Nothing focuses a demo more than making it about a real world customer and their products. As we have pointed out all along, at this stage you are getting a list of requirements together to make sure you get what you need from your Web to Print software supplier.
The good news is that once you have identified the products you want to put online, the challenge of making those work is with the software supplier.
Quick side note in case you are starting your Web to Print path down the B2C route. Before you launch and actually take orders your customer is going to be theoretical and it might actually be better to first look at the products you are going to sell online and then work out who is the most likely person to come to a site and order those products.
For everyone else our advice is to pick a current customer. You may be thinking that you are supposed to be growing your business, not moving current work online. Of course that is the ultimate goal but there are reasons to start with someone you already have (a hopefully good) relationship with.
Apart from being a customer you have a good relationship with, what else are you looking for? Well one of the goals of your first site is to learn what your system can and can't do, so you are looking for a customer that will use at least the basic features of the system on a regular basis. We will shortly be looking at the first products but start by looking for customers who are multi location or place orders with you by through more than one user. Look for customers where you do a range of their print work so that you can get a feel for the range of what your system of choice will be able to do.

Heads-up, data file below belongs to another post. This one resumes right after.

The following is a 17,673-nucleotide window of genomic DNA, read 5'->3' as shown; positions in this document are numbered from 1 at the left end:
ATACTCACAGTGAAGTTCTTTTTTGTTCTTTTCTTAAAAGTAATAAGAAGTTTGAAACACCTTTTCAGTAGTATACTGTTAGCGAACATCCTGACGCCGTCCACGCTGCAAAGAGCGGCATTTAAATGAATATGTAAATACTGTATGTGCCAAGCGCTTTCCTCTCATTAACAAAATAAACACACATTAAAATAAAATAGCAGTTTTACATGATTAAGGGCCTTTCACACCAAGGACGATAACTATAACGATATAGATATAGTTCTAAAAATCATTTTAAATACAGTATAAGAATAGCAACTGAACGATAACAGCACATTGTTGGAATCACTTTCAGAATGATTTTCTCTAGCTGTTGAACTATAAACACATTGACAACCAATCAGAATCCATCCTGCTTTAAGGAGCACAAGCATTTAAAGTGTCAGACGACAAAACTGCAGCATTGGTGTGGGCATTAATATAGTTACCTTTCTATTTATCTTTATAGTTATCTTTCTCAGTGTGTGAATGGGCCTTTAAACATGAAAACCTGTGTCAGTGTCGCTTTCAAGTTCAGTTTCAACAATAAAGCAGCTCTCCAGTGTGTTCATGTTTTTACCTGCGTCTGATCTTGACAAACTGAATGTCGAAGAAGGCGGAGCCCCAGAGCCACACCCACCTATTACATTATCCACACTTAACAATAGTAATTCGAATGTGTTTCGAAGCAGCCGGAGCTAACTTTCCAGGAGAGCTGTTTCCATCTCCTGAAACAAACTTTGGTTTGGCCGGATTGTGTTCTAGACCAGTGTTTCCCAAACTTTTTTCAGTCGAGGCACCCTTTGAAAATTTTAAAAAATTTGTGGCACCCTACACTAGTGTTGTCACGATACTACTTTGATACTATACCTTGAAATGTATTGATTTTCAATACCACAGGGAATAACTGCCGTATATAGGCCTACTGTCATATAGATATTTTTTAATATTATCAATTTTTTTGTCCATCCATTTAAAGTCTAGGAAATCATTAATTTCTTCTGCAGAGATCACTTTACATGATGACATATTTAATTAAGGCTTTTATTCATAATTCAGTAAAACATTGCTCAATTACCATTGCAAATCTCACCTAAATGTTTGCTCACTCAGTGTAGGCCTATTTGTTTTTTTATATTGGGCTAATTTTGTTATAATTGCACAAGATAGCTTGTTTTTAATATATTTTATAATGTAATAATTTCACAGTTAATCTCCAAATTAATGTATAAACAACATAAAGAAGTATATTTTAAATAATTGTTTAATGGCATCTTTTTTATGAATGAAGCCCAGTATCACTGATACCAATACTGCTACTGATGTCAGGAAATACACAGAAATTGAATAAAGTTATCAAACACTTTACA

It doesn't have to be all of the above, in fact if you have a big enough team to deal with it then it doesn't even have to be one current customer you are going to launch with. Once you have a customer in mind write down in your demo requirements any features of the software that your chosen customer will need.
If you have decided on your first customer then the products should be fairly easy to decide on. The key is to make sure you can ask all the right questions of the software in the demo. So for example in a typical template product you would need to know what is fixed on the product, what the user can change and how they can change it. The last one, how they can change a product, is often the bit that people forget.
Let's take a simple business card as an example. In the demo you explain that the logo, font, layout and colour scheme are all fixed by your customer's brand guidelines. The end user is just going to put in their name, position, email, mobile and direct dial phone number. This is the bread and butter of a web to print template based system, so the person demoing the solution will easily be able to say, "yes, no problem".
However, the end users don't always have mobile numbers and on those business cards you expect the email to move up a bit to keep the layout looking good and also the prefix of "mob:" to be automatically removed. The telephone format also has to be in a specific way, 01604 702075, not 01604702075 for example, no matter what the user enters. The email address has to be always lowercase and your customer has just hired someone with an incredibly long name so some font resizing has to be done automatically
That is the kind of detail that the person doing the demo needs to know, so that when they say "yes, not a problem" you know that it actually meets all your needs, not just the headline requirements. It is another really good reason to go with a customer you know, you will have seen the product variations already and can build those into the list of requirements you need from your Web to Print solution.
Choosing real world customers and products focuses the demos you have. It is an awful mistake to assume the software will do something and then find that it doesn't when you are in a contract. No matter how long the demo is, it will not cover every available feature and combination of features so it is vital to ask the right questions.